If you were stranded on an island and could only have four
next year, which would they be? Several stock market strategists
share their top ETF sector investment ideas for 2013.
Jeremy Held, director of research at ALPS Advisors in
Denver, with $7.6 billion in assets under management:
Energy Select Sector SPDR (
The combination of strong fundamentals, abundant overseas
exposure and historically low valuations should make energy the
best performing sector in the market.
With a price-to-earnings ratio of 11, energy is now the
cheapest sector in the S&P 500. Brent crude oil, the most
reliable global benchmark for supply and demand, is currently
trading at $107 a barrel. This is the highest calendar year-end
price in history. It's 10% higher than it was in 2007, the last
time energy stocks led the market higher.
While Brent has steadily risen in price, OPEC spare capacity,
at 2%, has dropped to its lowest level since 2008. Considering
that rising prices and falling capacity are coming on the heels
of the worst global financial crisis in generations, even a small
uptick in global gross domestic product could result in higher
oil prices and higher profits for energy companies.
No other sector generates more of its profits overseas than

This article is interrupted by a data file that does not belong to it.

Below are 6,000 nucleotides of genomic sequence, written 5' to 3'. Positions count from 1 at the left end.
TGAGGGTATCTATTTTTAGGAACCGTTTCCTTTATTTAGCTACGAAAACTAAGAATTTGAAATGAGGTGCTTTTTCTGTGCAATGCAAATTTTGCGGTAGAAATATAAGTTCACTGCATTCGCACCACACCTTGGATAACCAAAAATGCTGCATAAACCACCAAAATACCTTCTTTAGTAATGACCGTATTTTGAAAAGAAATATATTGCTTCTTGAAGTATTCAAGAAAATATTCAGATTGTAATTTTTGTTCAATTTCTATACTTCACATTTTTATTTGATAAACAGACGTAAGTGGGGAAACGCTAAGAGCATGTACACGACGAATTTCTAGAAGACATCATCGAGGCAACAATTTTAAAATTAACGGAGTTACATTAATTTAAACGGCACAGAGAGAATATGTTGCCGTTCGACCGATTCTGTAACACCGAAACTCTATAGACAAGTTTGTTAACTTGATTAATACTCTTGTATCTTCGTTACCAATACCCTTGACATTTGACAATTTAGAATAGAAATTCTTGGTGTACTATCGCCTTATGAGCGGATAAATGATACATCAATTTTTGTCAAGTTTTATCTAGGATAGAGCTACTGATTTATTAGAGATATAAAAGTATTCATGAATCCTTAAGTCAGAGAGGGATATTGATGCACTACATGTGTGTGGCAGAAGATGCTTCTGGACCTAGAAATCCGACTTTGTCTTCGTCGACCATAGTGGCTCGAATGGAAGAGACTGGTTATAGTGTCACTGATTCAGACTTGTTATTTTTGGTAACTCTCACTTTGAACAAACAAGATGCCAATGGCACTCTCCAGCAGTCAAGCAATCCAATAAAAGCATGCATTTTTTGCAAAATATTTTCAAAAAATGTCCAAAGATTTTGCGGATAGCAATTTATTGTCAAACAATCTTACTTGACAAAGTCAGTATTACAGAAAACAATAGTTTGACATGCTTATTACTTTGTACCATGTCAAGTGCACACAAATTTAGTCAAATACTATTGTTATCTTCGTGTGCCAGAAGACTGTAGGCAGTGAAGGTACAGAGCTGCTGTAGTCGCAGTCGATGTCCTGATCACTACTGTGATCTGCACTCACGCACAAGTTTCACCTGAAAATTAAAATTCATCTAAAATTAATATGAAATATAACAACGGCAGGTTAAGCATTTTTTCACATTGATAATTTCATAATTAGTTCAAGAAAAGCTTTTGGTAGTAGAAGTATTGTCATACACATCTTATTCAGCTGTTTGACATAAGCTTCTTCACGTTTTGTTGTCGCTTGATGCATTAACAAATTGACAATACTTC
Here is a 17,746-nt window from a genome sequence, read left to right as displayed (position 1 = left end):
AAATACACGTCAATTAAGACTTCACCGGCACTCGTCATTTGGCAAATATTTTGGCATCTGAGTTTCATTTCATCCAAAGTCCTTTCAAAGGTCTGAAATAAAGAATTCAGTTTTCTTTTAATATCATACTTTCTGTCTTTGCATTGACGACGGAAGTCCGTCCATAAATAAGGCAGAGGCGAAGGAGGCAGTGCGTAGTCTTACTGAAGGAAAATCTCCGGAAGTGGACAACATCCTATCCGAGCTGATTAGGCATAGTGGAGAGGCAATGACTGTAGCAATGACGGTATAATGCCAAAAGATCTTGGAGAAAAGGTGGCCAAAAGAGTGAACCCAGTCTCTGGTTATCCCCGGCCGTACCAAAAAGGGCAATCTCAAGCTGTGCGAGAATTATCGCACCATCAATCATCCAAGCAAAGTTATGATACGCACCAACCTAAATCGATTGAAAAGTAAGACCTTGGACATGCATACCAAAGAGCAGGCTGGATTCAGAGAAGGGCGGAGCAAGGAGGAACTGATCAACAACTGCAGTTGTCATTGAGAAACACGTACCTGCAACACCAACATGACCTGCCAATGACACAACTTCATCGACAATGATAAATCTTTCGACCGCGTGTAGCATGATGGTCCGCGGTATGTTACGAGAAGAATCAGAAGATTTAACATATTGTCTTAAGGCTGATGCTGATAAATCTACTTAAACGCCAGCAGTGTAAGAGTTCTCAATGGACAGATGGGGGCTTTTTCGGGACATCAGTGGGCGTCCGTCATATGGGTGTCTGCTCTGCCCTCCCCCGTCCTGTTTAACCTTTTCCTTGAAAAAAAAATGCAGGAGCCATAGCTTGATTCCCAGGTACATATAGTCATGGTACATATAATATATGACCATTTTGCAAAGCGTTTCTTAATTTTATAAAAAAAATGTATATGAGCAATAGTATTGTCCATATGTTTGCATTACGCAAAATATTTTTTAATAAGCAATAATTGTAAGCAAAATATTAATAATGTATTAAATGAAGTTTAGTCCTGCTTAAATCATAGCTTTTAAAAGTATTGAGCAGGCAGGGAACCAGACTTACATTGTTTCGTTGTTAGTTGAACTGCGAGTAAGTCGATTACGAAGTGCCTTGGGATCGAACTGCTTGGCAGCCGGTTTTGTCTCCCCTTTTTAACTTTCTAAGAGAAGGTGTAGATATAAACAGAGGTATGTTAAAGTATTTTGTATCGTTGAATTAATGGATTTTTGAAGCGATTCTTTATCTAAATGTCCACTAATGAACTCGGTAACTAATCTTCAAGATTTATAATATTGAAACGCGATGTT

energy. This is particularly important in light of how expensive
U.S.-focused companies are relative to their multinational
Historically, investors have paid as much as 50% higher
multiples for companies with global operations, but this figure
has dropped to 10% since 2001. As a result, multinational
companies, especially energy companies, will likely outperform in
a global market rally.
The top holdings, Exxon (
) andConoco Phillips (
), can both benefit from global growth and are uniquely
positioned vs. foreign multinationals to capitalize on the recent
surge in U.S. oil production.
Vahan Janjigian, chief investment officer at Greenwich
Wealth Management in Greenwich, Conn., with $1.2 billion under
Vanguard Information Technology ETF (
I am finding excellent value in the technology sector
primarily because there are a number of large-cap technology
stocks that generate strong cash flow, pay decent dividends and
are not too overpriced.
The weighted average price-earnings ratio (based on trailing
earnings) for VGT was 16, a bit higher than the 15.8
price-earnings multiple for the S&P 500. VGT's weighted
average price-book ratio was 3.0 vs. 2.1 for the S&P 500, as
of 11/30/12. VGT's earnings growth rate was 26.9% vs. 9.9% for
the S&P 500.
A few key stocks in this sector have even suffered sell-offs
in recent months, making this a particularly good time to get
into this sector.Apple (
), a prime example, is down almost 30% from its Sept. 19 closing
high. I'm betting that at least some of the selling is due to an
anticipated increase in capital gains tax in 2013.
If I am correct about this, the stock should stage a strong
rebound in early 2013. VGT has more than 20% of its assets
invested in Apple.Qualcomm (QCOM), an Apple supplier with strong
revenue growth and a history of increasing dividends, is also a
top-10 holding in this fund.
Charles Sizemore, founder of Sizemore Capital in Dallas,
with $10 million in assets under management:
JPMorgan Alerian MLP ETN (AMJ).
The combination of higher volumes of domestic oil and gas
being pumped and the loosest monetary policy in history should